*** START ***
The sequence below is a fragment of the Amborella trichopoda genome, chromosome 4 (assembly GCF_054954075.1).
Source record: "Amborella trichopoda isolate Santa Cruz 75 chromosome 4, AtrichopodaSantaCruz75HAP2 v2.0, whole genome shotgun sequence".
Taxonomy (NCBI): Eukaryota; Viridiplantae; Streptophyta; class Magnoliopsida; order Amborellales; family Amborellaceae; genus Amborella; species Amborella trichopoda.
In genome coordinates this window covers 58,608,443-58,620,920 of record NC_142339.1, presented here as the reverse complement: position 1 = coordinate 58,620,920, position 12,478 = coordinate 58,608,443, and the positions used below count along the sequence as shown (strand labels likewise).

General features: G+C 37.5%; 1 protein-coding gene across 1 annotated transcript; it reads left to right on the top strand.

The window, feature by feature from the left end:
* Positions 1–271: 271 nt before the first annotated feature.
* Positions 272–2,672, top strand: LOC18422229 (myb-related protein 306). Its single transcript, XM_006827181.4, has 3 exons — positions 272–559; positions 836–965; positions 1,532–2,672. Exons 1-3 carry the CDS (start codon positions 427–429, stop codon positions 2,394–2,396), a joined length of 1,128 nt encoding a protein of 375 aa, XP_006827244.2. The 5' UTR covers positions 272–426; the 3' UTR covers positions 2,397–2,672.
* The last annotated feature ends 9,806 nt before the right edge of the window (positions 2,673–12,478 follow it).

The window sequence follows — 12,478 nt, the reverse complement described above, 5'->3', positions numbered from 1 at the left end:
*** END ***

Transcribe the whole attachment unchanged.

The sequence below is a fragment of the Amborella trichopoda genome, chromosome 4 (assembly GCF_054954075.1).
Source record: "Amborella trichopoda isolate Santa Cruz 75 chromosome 4, AtrichopodaSantaCruz75HAP2 v2.0, whole genome shotgun sequence".
Taxonomy (NCBI): Eukaryota; Viridiplantae; Streptophyta; class Magnoliopsida; order Amborellales; family Amborellaceae; genus Amborella; species Amborella trichopoda.
In genome coordinates this window covers 58,608,443-58,620,920 of record NC_142339.1, presented here as the reverse complement: position 1 = coordinate 58,620,920, position 12,478 = coordinate 58,608,443, and the positions used below count along the sequence as shown (strand labels likewise).

General features: G+C 37.5%; 1 protein-coding gene across 1 annotated transcript; it reads left to right on the top strand.

The window, feature by feature from the left end:
* Positions 1–271: 271 nt before the first annotated feature.
* Positions 272–2,672, top strand: LOC18422229 (myb-related protein 306). Its single transcript, XM_006827181.4, has 3 exons — positions 272–559; positions 836–965; positions 1,532–2,672. Exons 1-3 carry the CDS (start codon positions 427–429, stop codon positions 2,394–2,396), a joined length of 1,128 nt encoding a protein of 375 aa, XP_006827244.2. The 5' UTR covers positions 272–426; the 3' UTR covers positions 2,397–2,672.
* The last annotated feature ends 9,806 nt before the right edge of the window (positions 2,673–12,478 follow it).

The window sequence follows — 12,478 nt, the reverse complement described above, 5'->3', positions numbered from 1 at the left end: